Over the past decade, cash in the bank has delivered a negative return in real terms (taking into account the effect of inflation).
Record low interest rates, combined with persistent inflation, have eroded the value of cash in a savings account, with cash sharply underperforming assets like UK shares.
It’s important to understand the difference between real and nominal returns when thinking about inflation and investments. Nominal investment returns can be flattered by inflation, because if prices generally rise over time, the price of your investments should rise too.
The mistake people make when thinking about cash savings is to ignore the impact of inflation. Even a relatively modest inflation rate of 2% (what the Bank of England targets) means that your money loses a third of its purchasing power over twenty years.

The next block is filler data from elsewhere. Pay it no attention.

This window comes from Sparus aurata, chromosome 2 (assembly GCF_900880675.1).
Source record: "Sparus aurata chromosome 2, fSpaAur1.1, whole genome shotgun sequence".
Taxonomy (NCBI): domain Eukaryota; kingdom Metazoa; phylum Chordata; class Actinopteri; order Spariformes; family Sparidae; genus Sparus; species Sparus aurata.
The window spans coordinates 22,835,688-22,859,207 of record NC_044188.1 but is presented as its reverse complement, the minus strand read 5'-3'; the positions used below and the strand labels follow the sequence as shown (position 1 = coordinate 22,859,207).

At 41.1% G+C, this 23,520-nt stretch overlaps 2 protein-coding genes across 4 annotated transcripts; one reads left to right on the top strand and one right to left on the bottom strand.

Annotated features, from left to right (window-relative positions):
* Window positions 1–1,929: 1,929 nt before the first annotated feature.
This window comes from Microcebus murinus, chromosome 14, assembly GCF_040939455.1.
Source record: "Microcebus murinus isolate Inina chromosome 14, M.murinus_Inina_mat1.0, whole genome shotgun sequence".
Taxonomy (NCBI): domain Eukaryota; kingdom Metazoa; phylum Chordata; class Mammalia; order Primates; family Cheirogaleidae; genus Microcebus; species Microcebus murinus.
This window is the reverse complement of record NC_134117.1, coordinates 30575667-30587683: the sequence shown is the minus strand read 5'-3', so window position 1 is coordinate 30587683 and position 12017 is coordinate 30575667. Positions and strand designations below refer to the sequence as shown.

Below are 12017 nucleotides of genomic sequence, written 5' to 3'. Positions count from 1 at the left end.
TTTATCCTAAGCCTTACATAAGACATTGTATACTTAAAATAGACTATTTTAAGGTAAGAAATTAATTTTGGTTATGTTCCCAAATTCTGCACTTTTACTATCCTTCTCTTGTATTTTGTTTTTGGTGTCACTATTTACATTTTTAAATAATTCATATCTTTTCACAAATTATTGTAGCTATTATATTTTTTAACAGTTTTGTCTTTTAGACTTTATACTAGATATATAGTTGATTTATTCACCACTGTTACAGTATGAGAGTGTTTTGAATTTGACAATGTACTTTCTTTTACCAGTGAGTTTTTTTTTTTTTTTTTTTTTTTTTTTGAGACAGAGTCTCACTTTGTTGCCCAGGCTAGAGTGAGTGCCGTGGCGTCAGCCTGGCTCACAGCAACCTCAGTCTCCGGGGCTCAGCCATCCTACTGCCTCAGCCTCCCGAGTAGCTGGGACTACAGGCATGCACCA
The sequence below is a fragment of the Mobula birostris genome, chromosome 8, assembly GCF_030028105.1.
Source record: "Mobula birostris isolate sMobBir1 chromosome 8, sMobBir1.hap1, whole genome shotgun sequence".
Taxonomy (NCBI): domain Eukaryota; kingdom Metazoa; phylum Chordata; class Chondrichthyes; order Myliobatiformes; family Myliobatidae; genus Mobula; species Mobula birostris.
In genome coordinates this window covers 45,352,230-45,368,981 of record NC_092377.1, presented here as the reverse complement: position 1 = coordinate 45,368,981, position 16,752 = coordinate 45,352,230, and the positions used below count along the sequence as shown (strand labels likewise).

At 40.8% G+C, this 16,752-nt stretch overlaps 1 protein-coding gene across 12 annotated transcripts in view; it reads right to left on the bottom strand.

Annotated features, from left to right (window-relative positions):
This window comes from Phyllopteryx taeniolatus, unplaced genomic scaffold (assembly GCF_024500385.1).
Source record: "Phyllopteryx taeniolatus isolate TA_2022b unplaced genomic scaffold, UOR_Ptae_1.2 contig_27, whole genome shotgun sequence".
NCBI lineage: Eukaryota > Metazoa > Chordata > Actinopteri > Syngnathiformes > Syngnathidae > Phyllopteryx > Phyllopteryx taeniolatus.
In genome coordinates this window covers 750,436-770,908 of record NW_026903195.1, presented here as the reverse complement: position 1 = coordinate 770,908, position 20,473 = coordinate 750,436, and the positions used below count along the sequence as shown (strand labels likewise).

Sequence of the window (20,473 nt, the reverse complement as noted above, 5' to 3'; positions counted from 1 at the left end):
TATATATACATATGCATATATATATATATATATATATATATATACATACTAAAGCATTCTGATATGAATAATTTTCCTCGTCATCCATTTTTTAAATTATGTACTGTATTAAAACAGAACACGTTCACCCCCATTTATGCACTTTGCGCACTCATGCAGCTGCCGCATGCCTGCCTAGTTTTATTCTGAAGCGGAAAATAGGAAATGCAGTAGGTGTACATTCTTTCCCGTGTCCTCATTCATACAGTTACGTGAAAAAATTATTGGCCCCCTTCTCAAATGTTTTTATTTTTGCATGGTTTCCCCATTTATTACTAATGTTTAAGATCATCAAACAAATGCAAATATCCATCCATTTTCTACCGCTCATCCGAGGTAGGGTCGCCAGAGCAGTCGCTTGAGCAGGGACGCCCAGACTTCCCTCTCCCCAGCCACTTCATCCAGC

People tend to favour the apparent safety of cash over the perceived risks of investing. But while the immediate risk of investing may seem off-putting to some, this has to be set against the longer term risk of cash savings being eroded by inflation. This is the opposite to investing, where the longer you invest, the lower your risk of a negative return is, and the better your chances of outpacing inflation.
Choosing whether to invest, or put your money in cash, needn’t be a binary choice between low or high risk. There are a range of lower risk investments, like government bonds, whose rise and fall is generally more limited. That’s why we believe that when it comes to investing it’s important to seek advice, in person with a financial adviser. It will help you define your aims, formulate a personalised plan and will prove to be a conversation well worth having.
Investors should remember that the value of investments, and the income from them, can go down as well as up and that past performance is no guarantee of future returns. You may not recover what you invest.
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